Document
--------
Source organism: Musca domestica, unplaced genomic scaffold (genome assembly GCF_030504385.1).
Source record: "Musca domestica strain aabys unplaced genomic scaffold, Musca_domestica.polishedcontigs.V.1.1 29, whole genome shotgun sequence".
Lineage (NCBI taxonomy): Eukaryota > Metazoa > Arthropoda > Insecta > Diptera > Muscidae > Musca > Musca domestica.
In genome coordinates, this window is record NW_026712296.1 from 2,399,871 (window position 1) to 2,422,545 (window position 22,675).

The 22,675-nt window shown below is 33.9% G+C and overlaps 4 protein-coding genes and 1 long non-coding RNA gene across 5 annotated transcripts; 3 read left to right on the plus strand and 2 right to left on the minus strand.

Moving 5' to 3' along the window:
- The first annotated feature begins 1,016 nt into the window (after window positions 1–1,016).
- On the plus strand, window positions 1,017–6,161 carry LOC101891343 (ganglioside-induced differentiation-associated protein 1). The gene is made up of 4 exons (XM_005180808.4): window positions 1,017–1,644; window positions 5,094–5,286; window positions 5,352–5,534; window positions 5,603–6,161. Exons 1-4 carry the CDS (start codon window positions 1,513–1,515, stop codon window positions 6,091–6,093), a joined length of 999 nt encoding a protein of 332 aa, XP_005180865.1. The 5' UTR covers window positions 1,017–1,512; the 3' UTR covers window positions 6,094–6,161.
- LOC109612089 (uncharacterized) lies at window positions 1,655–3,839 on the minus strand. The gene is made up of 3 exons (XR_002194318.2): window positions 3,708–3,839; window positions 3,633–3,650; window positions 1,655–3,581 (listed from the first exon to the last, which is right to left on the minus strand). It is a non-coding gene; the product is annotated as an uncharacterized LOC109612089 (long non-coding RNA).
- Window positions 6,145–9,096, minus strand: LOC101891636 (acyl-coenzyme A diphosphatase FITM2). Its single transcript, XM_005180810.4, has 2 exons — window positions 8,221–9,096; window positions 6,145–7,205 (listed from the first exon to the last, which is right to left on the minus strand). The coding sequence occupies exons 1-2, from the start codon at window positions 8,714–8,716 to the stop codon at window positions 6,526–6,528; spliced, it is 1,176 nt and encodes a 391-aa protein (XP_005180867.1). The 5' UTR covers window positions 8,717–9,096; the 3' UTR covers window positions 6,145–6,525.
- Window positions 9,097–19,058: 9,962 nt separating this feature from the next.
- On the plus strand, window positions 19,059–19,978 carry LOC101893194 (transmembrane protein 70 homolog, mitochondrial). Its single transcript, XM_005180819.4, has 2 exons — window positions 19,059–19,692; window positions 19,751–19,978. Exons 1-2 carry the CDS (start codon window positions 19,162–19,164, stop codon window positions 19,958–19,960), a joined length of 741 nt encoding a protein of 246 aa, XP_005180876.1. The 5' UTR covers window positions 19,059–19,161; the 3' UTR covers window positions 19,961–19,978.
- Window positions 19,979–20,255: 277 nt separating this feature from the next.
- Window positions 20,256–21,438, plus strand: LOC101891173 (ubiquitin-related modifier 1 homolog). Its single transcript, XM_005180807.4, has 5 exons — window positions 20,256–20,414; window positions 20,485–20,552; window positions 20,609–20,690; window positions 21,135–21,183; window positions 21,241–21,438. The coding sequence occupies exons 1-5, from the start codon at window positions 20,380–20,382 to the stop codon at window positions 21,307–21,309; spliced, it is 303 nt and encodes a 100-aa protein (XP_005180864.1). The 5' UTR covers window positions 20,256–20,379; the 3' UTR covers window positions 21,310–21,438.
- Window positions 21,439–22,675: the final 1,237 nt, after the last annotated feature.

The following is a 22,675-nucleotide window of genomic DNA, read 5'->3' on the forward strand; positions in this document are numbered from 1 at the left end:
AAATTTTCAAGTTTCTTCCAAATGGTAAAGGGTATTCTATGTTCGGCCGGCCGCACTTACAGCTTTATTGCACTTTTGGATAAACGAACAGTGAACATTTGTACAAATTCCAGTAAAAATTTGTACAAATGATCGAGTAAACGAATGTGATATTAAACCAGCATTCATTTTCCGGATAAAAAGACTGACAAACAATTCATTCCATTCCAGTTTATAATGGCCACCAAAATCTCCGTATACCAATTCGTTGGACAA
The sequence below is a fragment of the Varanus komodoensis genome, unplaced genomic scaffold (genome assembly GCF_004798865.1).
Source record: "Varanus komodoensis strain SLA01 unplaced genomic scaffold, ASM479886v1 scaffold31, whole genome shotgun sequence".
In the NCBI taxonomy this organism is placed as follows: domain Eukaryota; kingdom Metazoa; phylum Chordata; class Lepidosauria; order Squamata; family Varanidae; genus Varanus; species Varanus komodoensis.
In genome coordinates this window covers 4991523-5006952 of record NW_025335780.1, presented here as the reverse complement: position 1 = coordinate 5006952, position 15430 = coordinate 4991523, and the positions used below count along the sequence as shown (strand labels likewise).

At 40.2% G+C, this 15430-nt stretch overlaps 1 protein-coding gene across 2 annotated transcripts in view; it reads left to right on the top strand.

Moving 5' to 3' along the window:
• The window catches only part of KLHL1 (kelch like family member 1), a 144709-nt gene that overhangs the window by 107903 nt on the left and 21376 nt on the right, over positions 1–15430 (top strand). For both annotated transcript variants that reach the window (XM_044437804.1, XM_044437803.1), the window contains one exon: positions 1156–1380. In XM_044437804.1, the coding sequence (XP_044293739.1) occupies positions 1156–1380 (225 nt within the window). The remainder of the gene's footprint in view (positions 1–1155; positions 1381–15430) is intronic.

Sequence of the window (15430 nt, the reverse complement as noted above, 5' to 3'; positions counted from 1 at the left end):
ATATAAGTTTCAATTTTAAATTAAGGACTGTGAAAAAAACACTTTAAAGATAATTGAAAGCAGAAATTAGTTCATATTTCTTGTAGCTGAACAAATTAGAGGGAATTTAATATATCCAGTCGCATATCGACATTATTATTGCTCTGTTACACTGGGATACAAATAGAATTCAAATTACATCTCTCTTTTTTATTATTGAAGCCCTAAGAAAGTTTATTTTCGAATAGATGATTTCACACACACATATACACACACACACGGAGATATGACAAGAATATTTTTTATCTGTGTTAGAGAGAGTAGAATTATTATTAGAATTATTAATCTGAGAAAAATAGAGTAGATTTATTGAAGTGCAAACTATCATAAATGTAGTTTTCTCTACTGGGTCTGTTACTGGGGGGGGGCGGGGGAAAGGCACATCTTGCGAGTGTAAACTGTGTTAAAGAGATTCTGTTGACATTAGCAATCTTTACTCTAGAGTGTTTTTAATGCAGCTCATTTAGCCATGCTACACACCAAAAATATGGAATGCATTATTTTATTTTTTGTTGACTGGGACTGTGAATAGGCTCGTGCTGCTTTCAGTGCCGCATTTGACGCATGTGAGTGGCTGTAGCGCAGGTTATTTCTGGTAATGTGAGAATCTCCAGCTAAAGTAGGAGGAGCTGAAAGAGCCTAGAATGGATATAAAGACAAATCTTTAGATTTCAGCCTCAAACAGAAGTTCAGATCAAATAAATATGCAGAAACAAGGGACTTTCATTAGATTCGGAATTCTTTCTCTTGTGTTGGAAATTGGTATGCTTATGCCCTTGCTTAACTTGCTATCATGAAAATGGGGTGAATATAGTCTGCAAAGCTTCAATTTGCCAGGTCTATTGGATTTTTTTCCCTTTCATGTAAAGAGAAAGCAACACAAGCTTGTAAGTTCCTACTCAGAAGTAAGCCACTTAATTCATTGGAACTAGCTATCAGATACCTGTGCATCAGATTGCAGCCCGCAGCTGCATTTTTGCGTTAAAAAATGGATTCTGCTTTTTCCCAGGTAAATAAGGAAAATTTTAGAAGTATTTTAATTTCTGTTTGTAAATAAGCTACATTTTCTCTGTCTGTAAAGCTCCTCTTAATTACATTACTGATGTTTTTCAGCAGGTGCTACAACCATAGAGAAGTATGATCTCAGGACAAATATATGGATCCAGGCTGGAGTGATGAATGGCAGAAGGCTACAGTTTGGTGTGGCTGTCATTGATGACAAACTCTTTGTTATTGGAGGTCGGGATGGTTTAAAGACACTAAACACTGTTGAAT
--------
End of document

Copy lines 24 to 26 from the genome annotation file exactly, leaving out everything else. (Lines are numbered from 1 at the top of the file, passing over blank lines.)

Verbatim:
• The window catches only part of KLHL1 (kelch like family member 1), a 144709-nt gene that overhangs the window by 107903 nt on the left and 21376 nt on the right, over positions 1–15430 (top strand). For both annotated transcript variants that reach the window (XM_044437804.1, XM_044437803.1), the window contains one exon: positions 1156–1380. In XM_044437804.1, the coding sequence (XP_044293739.1) occupies positions 1156–1380 (225 nt within the window). The remainder of the gene's footprint in view (positions 1–1155; positions 1381–15430) is intronic.

Sequence of the window (15430 nt, the reverse complement as noted above, 5' to 3'; positions counted from 1 at the left end):
ATATAAGTTTCAATTTTAAATTAAGGACTGTGAAAAAAACACTTTAAAGATAATTGAAAGCAGAAATTAGTTCATATTTCTTGTAGCTGAACAAATTAGAGGGAATTTAATATATCCAGTCGCATATCGACATTATTATTGCTCTGTTACACTGGGATACAAATAGAATTCAAATTACATCTCTCTTTTTTATTATTGAAGCCCTAAGAAAGTTTATTTTCGAATAGATGATTTCACACACACATATACACACACACACGGAGATATGACAAGAATATTTTTTATCTGTGTTAGAGAGAGTAGAATTATTATTAGAATTATTAATCTGAGAAAAATAGAGTAGATTTATTGAAGTGCAAACTATCATAAATGTAGTTTTCTCTACTGGGTCTGTTACTGGGGGGGGGCGGGGGAAAGGCACATCTTGCGAGTGTAAACTGTGTTAAAGAGATTCTGTTGACATTAGCAATCTTTACTCTAGAGTGTTTTTAATGCAGCTCATTTAGCCATGCTACACACCAAAAATATGGAATGCATTATTTTATTTTTTGTTGACTGGGACTGTGAATAGGCTCGTGCTGCTTTCAGTGCCGCATTTGACGCATGTGAGTGGCTGTAGCGCAGGTTATTTCTGGTAATGTGAGAATCTCCAGCTAAAGTAGGAGGAGCTGAAAGAGCCTAGAATGGATATAAAGACAAATCTTTAGATTTCAGCCTCAAACAGAAGTTCAGATCAAATAAATATGCAGAAACAAGGGACTTTCATTAGATTCGGAATTCTTTCTCTTGTGTTGGAAATTGGTATGCTTATGCCCTTGCTTAACTTGCTATCATGAAAATGGGGTGAATATAGTCTGCAAAGCTTCAATTTGCCAGGTCTATTGGATTTTTTTCCCTTTCATGTAAAGAGAAAGCAACACAAGCTTGTAAGTTCCTACTCAGAAGTAAGCCACTTAATTCATTGGAACTAGCTATCAGATACCTGTGCATCAGATTGCAGCCCGCAGCTGCATTTTTGCGTTAAAAAATGGATTCTGCTTTTTCCCAGGTAAATAAGGAAAATTTTAGAAGTATTTTAATTTCTGTTTGTAAATAAGCTACATTTTCTCTGTCTGTAAAGCTCCTCTTAATTACATTACTGATGTTTTTCAGCAGGTGCTACAACCATAGAGAAGTATGATCTCAGGACAAATATATGGATCCAGGCTGGAGTGATGAATGGCAGAAGGCTACAGTTTGGTGTGGCTGTCATTGATGACAAACTCTTTGTTATTGGAGGTCGGGATGGTTTAAAGACACTAAACACTGTTGAAT